This is the third post in our guest blogger series, written by Paul Dodd, Ideas Man from ALLGOOD. Paul is a branding and marketing expert, professional speaker and also the man behind the Not Just Numbers brand.
Building trust, credibility and likeability is the key to securing new business. You do this by following up each stage of your sales process, every time without fail.
Selling is hard work. People are resistant, competition is fierce and budgets are often an issue.
So, when prospects are warmed up to you their expectations are already high. They want to feel valued and important as their time is precious and their money is tight.
To build trust you simply make and keep promises.
People need to know what’s going on, so you have to inform them of the plan and then do it. The worst thing for a prospect or client is to not know what’s going on. To be left in limbo is far worse than knowing something will be late, over budget or wrong. If you say it’ll be 2 days, make sure it’ll be 2 days. If you really can’t then just call and explain why.
The 11 Follow-ups You Should Always Do
If you consistently do all of these your trust level will be off the scale.
1. Follow up your networking events
Book meetings or calls with the really interesting people. Ask everyone else if they’d like to receive your free download, newsletter, quarterly tips, free seminar invites….etc. Put every single business card into a CRM for future campaigns.
2. Follow up your first meeting
Even if it’s just to say thank you for meeting, it just acknowledges the time people have spent with you. You could also give a nod on your chosen social media channel. You can take it one step further and send them an interesting book or something relevant to your meeting. Re-iterate what will be happening next.
3. Follow up a request
If you receive an email or web enquiry, at least acknowledge that you’ve received it and will be working on it. If someone needs to follow-up to see if you received their request…that’s the wrong way round.
4. Follow up your proposals
This is the key to conversion. Always follow up in the first few days to see if they need any help. Email is alright, phone is best. Then try and follow up at agreed time periods such as 1 week, 1 month, 3 months etc based on your own sales process.
5. Follow up a referral you’ve received
Always phone the direct referrals you get. I know this sounds obvious, but you wouldn’t believe the number of referrals that get passed and never followed up, either because they make a snap judgement on whether there is anything in it, are too busy or don’t record the referral in their system and forgot about it.
6. Follow up a referral you’ve given
If you’re a referral giver, do you ever follow up to see how they’ve gone? After all, your reputation is on the line when you refer someone.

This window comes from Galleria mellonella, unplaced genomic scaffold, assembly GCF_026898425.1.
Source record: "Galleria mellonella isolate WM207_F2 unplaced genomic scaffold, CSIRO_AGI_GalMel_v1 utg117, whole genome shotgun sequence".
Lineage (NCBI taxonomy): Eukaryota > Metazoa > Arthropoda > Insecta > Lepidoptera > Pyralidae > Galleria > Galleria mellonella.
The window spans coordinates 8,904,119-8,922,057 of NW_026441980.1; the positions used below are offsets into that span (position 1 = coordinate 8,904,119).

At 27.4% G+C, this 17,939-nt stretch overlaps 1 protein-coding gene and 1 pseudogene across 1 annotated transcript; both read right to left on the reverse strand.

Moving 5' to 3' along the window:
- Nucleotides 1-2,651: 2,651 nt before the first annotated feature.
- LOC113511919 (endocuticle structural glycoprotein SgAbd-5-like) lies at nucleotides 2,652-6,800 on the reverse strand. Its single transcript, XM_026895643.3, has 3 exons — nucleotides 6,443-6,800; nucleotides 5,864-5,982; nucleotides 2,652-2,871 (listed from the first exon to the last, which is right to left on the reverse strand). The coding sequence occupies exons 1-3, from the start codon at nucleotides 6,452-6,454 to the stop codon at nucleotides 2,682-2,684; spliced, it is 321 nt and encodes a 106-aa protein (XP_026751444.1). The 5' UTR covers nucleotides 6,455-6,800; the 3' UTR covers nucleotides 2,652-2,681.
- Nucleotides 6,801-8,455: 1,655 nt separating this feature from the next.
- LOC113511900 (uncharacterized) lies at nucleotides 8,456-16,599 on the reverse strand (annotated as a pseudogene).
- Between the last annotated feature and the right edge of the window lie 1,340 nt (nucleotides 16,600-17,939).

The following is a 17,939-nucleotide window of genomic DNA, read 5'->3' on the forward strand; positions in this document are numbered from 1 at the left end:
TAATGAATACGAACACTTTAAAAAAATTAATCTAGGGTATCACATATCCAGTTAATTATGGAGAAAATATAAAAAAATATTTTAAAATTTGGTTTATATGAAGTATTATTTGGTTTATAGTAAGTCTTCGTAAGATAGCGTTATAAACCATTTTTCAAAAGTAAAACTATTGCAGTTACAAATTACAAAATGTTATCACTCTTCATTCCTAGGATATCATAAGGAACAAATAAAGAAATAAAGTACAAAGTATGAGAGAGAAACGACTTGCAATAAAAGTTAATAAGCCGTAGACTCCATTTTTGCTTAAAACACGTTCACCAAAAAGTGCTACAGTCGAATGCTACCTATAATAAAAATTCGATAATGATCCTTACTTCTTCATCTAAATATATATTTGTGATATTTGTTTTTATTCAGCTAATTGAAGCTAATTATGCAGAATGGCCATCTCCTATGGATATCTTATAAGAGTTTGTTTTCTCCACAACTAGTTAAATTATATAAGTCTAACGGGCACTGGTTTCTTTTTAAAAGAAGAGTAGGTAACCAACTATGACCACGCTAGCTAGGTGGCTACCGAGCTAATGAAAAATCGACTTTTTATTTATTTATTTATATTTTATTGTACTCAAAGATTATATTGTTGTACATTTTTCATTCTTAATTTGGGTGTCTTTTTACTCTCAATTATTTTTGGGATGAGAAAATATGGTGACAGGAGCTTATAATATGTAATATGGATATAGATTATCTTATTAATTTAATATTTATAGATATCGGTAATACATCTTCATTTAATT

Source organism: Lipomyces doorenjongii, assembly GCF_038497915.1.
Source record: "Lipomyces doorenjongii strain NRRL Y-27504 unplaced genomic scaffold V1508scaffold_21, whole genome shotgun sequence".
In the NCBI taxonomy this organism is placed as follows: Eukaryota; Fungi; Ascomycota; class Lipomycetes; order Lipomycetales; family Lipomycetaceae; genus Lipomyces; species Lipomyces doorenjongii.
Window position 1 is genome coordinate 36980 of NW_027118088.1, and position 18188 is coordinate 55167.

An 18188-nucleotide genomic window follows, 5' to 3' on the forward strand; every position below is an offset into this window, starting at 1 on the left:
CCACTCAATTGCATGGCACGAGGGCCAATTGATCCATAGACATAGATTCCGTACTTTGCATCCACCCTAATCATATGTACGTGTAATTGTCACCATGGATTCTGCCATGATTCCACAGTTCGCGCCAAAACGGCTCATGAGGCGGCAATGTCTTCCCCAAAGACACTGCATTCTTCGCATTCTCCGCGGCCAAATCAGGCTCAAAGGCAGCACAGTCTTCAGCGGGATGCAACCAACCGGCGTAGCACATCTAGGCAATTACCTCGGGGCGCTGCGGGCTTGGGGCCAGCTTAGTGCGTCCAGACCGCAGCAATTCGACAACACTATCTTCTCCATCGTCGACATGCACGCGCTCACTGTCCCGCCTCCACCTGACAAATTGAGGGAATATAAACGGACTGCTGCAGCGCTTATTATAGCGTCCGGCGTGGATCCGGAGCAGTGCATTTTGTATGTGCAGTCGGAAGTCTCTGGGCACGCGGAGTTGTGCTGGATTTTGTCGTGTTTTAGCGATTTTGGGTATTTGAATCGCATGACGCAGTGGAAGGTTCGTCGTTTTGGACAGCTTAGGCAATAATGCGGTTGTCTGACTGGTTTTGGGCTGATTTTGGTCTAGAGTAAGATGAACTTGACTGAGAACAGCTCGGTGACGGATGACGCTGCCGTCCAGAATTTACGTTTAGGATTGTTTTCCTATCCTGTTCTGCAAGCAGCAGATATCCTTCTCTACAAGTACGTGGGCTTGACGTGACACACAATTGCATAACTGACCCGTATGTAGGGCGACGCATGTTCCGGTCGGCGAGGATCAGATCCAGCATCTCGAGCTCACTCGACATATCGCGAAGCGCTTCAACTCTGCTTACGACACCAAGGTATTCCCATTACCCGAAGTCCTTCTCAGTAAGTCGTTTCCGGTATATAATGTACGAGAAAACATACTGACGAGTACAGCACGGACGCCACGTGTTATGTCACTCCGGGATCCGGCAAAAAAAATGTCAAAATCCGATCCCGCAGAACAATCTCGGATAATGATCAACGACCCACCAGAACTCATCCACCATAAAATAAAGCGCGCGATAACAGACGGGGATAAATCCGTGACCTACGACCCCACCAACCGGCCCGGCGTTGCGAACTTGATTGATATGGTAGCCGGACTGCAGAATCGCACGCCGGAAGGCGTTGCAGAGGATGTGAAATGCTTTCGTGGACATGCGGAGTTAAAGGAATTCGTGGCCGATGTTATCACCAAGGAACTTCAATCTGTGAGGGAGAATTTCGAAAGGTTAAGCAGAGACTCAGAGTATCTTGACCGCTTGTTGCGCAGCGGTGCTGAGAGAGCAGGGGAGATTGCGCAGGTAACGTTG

7. Follow up a question, mention or direct message
On social media, if you get a direct message, question or significant mention make sure you personally follow it up. Now you don’t have to reply to every retweet or mention, but make sure any new contacts receive a bit of attention as they’ve taken time to interact with you, the least you can do is acknowledge it.
8. Follow up a direct campaign
If you run any specific campaigns, follow up any interested people, or anyone who’s interacted in any way with your campaign. Again, seems obvious, but people can sometimes be selective in their follow-up, selecting only people they ‘think’ are good leads. How can you know at this point? They might not be great, but could easily know your best new prospect.
9. Follow up an event or exhibition
Again, all the cards you get, the people who fill in your iPad app on the stand, the people who try and win the champagne and any other interactions all need some kind of systemised follow up.
10. Follow up with a client you’ve not dealt with for a while
If a client has fallen by the wayside, they are the easiest to interact with. They already know you and are receptive to a quick call or email. Who haven’t you dealt with for a few years?
11. Follow up a problem
This one is key. If a client identifies a problem, however small or big, you need to acknowledge it. Might seem obvious again, but how many people hide and hope a problem will go away? All the client wants is some acknowledgement, even it it’s going to take months to solve at least they know. Not knowing anything is a lot worse.
Phew, that’s a lot of following up. What about actual work?
This is what great sales people do day in day out, this is actual work when your job is to sell.